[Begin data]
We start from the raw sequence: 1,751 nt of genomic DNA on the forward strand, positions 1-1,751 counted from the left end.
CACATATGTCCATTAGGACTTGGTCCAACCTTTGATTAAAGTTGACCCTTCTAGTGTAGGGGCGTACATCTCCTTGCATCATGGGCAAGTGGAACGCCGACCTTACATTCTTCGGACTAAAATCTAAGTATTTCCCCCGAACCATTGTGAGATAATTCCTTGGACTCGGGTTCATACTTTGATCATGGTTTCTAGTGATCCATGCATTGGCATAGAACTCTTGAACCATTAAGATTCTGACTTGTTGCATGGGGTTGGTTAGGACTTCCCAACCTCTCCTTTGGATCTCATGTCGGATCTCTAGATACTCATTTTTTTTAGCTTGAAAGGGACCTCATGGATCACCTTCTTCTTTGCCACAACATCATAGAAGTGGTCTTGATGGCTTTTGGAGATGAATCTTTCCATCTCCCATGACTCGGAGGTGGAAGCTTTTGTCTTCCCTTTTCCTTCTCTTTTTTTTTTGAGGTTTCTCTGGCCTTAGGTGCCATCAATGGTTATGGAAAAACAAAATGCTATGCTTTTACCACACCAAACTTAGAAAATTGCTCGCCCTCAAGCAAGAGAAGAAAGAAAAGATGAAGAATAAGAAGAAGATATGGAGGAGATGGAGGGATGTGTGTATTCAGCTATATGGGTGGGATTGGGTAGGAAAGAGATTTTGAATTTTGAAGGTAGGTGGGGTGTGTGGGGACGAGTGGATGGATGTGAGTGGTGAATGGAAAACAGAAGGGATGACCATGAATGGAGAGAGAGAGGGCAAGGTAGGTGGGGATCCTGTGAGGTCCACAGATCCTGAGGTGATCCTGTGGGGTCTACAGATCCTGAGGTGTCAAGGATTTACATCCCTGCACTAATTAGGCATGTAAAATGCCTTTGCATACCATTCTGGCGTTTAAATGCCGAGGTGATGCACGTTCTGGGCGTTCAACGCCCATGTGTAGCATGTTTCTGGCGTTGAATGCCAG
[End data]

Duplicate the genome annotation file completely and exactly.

We start from the raw sequence: 1,751 nt of genomic DNA on the forward strand, positions 1-1,751 counted from the left end.
CACATATGTCCATTAGGACTTGGTCCAACCTTTGATTAAAGTTGACCCTTCTAGTGTAGGGGCGTACATCTCCTTGCATCATGGGCAAGTGGAACGCCGACCTTACATTCTTCGGACTAAAATCTAAGTATTTCCCCCGAACCATTGTGAGATAATTCCTTGGACTCGGGTTCATACTTTGATCATGGTTTCTAGTGATCCATGCATTGGCATAGAACTCTTGAACCATTAAGATTCTGACTTGTTGCATGGGGTTGGTTAGGACTTCCCAACCTCTCCTTTGGATCTCATGTCGGATCTCTAGATACTCATTTTTTTTAGCTTGAAAGGGACCTCATGGATCACCTTCTTCTTTGCCACAACATCATAGAAGTGGTCTTGATGGCTTTTGGAGATGAATCTTTCCATCTCCCATGACTCGGAGGTGGAAGCTTTTGTCTTCCCTTTTCCTTCTCTTTTTTTTTTGAGGTTTCTCTGGCCTTAGGTGCCATCAATGGTTATGGAAAAACAAAATGCTATGCTTTTACCACACCAAACTTAGAAAATTGCTCGCCCTCAAGCAAGAGAAGAAAGAAAAGATGAAGAATAAGAAGAAGATATGGAGGAGATGGAGGGATGTGTGTATTCAGCTATATGGGTGGGATTGGGTAGGAAAGAGATTTTGAATTTTGAAGGTAGGTGGGGTGTGTGGGGACGAGTGGATGGATGTGAGTGGTGAATGGAAAACAGAAGGGATGACCATGAATGGAGAGAGAGAGGGCAAGGTAGGTGGGGATCCTGTGAGGTCCACAGATCCTGAGGTGATCCTGTGGGGTCTACAGATCCTGAGGTGTCAAGGATTTACATCCCTGCACTAATTAGGCATGTAAAATGCCTTTGCATACCATTCTGGCGTTTAAATGCCGAGGTGATGCACGTTCTGGGCGTTCAACGCCCATGTGTAGCATGTTTCTGGCGTTGAATGCCAG